AbstractThe far-reaching impact of Web on society is widely recognised and acknowledged. The interdisciplinary study of this impact has crystallised in the field of study known as Web Science. However, defining an agreed, shared understanding of what constitutes Web Science requires complex negotiation and translations of understandings across component disciplines, national cultures and educational traditions. Some individual institutions have already established particular curricula, and discussions in the Web Science Curriculum Workshop series have marked the territory to some extent. This paper reports on a process being adopted across a consortium of partners to systematically create a shared understanding of what constitutes Web Science. It records and critiques the processes instantiated to agree a common curriculum, and presents a framework for future discussion and development.
The need to study the Web in its complexity, development and impact led to the creation of Web Science. Web Science is inherently interdisciplinary. Its goal is to:
a) understand the Web growth mechanisms;
b) create approaches that allow new powerful and more beneficial mechanisms to occur.
Teaching Web Science is a unique experience since the emerging discipline is a combination of two essential features. On one hand, the analysis of microscopic laws extrapolated to the macroscopic realm generates observed behaviour. On the other hand languages and algorithms on the Web are built in order to produce novel desired computer behaviour that should be put in context. Finding a suitable curriculum that is different from the study of language, algorithms, interaction patterns and business processes is thus an important and challenging task for the simple reason that we believe that the future of sociotechnical systems will be in their innovative power (inventing new ways to solve problems), rather than their capacity to optimize current practices.
ACM WebSci'11 is in Koblenz this year - and we are going to present a paper :-)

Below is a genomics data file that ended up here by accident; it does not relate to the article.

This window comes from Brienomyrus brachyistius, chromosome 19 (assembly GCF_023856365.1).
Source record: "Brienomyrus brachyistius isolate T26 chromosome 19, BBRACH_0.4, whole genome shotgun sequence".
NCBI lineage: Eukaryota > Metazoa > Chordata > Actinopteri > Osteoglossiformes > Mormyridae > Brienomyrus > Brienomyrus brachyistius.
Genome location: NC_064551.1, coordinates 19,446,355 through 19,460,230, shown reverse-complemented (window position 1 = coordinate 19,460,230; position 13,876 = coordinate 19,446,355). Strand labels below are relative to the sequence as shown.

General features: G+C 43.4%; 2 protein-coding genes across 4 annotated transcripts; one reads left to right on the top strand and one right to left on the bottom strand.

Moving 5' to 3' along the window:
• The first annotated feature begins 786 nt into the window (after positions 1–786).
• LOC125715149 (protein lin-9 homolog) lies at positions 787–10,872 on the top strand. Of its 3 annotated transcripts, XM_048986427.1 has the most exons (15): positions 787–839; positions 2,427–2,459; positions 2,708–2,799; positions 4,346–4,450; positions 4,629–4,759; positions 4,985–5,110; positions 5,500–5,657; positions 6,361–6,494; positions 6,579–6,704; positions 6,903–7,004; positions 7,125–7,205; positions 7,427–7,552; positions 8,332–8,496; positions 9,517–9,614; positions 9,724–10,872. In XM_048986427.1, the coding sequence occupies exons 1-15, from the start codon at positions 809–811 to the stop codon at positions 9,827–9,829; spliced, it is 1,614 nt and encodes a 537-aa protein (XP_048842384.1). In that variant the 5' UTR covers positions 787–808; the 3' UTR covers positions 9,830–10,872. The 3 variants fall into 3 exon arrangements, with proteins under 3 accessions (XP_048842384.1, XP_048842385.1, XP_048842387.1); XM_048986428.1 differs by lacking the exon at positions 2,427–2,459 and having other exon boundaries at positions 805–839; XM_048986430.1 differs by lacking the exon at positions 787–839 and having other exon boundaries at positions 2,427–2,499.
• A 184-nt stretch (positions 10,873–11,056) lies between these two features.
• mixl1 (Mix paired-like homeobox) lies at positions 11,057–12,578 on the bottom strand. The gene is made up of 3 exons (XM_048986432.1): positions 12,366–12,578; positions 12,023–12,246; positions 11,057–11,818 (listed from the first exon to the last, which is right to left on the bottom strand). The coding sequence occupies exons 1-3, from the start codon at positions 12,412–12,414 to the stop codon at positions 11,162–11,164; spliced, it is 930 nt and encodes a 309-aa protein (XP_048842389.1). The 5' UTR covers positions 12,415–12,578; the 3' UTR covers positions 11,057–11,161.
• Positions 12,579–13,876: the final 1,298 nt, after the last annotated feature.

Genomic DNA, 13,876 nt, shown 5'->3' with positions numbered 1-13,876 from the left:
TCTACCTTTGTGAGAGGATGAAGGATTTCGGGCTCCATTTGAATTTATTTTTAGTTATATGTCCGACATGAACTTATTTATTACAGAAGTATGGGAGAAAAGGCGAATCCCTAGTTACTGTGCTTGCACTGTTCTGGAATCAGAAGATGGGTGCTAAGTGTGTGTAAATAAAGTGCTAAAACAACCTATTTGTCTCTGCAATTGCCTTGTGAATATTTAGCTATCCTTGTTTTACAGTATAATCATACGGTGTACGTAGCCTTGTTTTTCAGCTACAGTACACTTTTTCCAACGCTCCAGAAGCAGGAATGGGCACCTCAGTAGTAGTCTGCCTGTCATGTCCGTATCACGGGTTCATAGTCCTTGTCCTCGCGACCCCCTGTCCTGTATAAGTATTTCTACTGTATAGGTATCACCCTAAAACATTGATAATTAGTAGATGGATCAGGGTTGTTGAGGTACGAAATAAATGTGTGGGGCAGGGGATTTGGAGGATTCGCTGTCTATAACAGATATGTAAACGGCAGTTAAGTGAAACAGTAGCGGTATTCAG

"Web Science is concerned with the full scope of socio-technical relationships that are engaged in the World Wide Web. It is based on theFollowing the great news, our extended abstract proposal has been accepted, we are working on the final version of the paper we will present. You can find out abstract in EPrints. Students who are interested in following a PhD in Web Science can do so via our Doctoral Consortium which combines a preparatory Masters Degree with three years of intersdisciplinary study typically supervised by a small team of academics representing the component fields of study.
notion that understanding the Web involves not only an analysis of its architecture and applications, but also insight into the people, organizations, policies, and economics that are affected by and subsumed within it. As such Web Science, and thus this conference, is inherently interdisciplinary and integrates computer and information sciences, sociology, economics, political science, law, management, language and communication, geography and psychology".
Meanwhile, Michalis Vafopoulis, who is also part of our team, and who has been leading the subject categorisation initiative for the web science trust has made the outcomes of that work available via the Web Science Trust pages which was one of the outcomes of previous Web Science Curiculum workshops at the conference.
Along with the fact that Jim Hendler is convening Web Science Curriculum workshop at this year's conference, it looks like it is going to be a pretty good year for folk developing and teaching Web Science as an academic discipline.
Croitoru, M., Bazan, S., Cerri, S., Davis, H. C., Jonquet, C., Prini, G., Scharffe, F., Staab, S., Vafopoulos, M. and White, S. (2011) WSCD: Negotiating the Web Science Curriculum Development through Shared Educational Artefacts. In: ACM WebSci '11, 14-17 June 2011, Koblenz, Germany. (Submitted)